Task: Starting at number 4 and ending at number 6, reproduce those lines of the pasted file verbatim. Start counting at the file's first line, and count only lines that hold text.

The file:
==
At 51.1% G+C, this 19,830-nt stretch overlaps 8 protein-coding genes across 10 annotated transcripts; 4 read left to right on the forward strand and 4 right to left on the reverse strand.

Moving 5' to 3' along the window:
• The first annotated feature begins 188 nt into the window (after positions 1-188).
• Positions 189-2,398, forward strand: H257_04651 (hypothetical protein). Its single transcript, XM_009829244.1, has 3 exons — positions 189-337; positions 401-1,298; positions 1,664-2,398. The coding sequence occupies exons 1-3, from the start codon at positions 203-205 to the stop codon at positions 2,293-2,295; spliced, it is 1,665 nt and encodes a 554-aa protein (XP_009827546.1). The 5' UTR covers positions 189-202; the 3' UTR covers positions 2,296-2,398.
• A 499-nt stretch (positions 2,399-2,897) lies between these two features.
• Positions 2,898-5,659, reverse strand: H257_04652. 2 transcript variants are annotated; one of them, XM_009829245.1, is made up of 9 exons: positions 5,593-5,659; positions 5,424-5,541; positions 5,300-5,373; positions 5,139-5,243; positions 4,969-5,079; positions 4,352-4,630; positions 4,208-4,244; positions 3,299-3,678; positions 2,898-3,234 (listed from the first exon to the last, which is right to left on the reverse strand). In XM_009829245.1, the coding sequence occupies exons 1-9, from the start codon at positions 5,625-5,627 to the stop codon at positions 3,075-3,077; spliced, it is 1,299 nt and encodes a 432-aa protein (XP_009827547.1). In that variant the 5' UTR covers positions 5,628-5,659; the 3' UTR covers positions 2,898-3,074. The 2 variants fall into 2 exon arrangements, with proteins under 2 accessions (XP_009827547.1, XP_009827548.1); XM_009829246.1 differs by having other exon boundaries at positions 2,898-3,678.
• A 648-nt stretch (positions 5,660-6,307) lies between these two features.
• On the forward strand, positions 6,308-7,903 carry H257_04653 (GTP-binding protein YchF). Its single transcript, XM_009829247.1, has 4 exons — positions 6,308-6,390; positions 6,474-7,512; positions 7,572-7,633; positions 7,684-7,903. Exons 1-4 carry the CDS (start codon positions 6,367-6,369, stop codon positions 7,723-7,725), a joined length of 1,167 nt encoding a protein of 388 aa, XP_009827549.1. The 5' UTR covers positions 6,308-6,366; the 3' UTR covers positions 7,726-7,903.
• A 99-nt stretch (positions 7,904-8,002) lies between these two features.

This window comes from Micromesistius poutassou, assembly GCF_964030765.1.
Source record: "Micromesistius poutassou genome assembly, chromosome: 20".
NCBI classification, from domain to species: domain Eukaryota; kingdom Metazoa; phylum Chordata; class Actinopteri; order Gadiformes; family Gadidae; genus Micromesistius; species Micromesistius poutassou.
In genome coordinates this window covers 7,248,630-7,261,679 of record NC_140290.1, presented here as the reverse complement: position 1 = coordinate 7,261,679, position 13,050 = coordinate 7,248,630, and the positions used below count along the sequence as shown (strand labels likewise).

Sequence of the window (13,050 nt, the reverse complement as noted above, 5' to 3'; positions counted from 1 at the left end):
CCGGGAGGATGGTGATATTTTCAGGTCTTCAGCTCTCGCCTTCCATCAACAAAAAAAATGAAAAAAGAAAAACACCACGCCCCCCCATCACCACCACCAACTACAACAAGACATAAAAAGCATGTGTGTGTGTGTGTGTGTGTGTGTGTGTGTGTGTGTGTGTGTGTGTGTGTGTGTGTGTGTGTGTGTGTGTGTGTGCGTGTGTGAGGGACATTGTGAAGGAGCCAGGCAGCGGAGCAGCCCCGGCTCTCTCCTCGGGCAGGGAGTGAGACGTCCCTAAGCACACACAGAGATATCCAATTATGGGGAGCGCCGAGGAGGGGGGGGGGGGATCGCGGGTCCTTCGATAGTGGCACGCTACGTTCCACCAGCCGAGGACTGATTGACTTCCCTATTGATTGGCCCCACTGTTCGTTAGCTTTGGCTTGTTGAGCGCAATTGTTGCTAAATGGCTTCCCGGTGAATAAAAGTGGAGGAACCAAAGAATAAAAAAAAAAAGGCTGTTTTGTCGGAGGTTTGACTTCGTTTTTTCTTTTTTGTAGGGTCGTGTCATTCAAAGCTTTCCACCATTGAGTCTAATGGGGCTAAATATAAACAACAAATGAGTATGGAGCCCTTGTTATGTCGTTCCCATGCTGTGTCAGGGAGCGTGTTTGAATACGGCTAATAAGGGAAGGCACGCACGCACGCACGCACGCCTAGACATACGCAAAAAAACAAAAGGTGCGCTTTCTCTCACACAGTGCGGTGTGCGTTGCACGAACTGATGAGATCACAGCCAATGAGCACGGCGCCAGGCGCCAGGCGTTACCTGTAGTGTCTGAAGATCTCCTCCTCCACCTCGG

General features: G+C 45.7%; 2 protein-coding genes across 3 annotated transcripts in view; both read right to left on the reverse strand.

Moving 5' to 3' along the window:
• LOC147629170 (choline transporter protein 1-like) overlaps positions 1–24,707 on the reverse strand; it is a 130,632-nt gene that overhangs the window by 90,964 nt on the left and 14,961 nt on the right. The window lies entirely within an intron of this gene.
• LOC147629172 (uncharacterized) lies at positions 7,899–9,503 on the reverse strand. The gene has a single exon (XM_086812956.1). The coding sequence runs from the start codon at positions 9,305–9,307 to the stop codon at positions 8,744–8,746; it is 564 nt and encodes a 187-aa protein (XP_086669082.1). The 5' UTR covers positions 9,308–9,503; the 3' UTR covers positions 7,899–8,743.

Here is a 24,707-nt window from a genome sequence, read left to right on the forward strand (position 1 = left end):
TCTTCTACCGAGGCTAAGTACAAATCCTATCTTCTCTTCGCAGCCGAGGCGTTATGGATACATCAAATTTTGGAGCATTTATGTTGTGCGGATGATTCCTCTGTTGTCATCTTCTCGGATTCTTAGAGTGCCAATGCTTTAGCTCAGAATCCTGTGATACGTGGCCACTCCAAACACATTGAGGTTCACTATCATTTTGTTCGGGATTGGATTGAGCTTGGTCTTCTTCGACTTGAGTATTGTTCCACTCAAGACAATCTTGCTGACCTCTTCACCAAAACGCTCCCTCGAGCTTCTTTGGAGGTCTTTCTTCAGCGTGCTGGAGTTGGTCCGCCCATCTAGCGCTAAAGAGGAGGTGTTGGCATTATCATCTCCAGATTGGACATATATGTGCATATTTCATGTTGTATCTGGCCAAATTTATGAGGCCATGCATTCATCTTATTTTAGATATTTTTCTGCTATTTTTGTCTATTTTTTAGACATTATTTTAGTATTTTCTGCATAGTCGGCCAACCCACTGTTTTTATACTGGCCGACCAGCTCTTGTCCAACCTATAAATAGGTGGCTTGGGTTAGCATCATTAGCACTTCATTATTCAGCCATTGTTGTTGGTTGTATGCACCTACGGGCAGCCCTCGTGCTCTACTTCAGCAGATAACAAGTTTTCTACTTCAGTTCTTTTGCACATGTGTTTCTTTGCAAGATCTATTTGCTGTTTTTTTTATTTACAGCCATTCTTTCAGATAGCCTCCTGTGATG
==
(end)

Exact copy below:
• Positions 189-2,398, forward strand: H257_04651 (hypothetical protein). Its single transcript, XM_009829244.1, has 3 exons — positions 189-337; positions 401-1,298; positions 1,664-2,398. The coding sequence occupies exons 1-3, from the start codon at positions 203-205 to the stop codon at positions 2,293-2,295; spliced, it is 1,665 nt and encodes a 554-aa protein (XP_009827546.1). The 5' UTR covers positions 189-202; the 3' UTR covers positions 2,296-2,398.
• A 499-nt stretch (positions 2,399-2,897) lies between these two features.
• Positions 2,898-5,659, reverse strand: H257_04652. 2 transcript variants are annotated; one of them, XM_009829245.1, is made up of 9 exons: positions 5,593-5,659; positions 5,424-5,541; positions 5,300-5,373; positions 5,139-5,243; positions 4,969-5,079; positions 4,352-4,630; positions 4,208-4,244; positions 3,299-3,678; positions 2,898-3,234 (listed from the first exon to the last, which is right to left on the reverse strand). In XM_009829245.1, the coding sequence occupies exons 1-9, from the start codon at positions 5,625-5,627 to the stop codon at positions 3,075-3,077; spliced, it is 1,299 nt and encodes a 432-aa protein (XP_009827547.1). In that variant the 5' UTR covers positions 5,628-5,659; the 3' UTR covers positions 2,898-3,074. The 2 variants fall into 2 exon arrangements, with proteins under 2 accessions (XP_009827547.1, XP_009827548.1); XM_009829246.1 differs by having other exon boundaries at positions 2,898-3,678.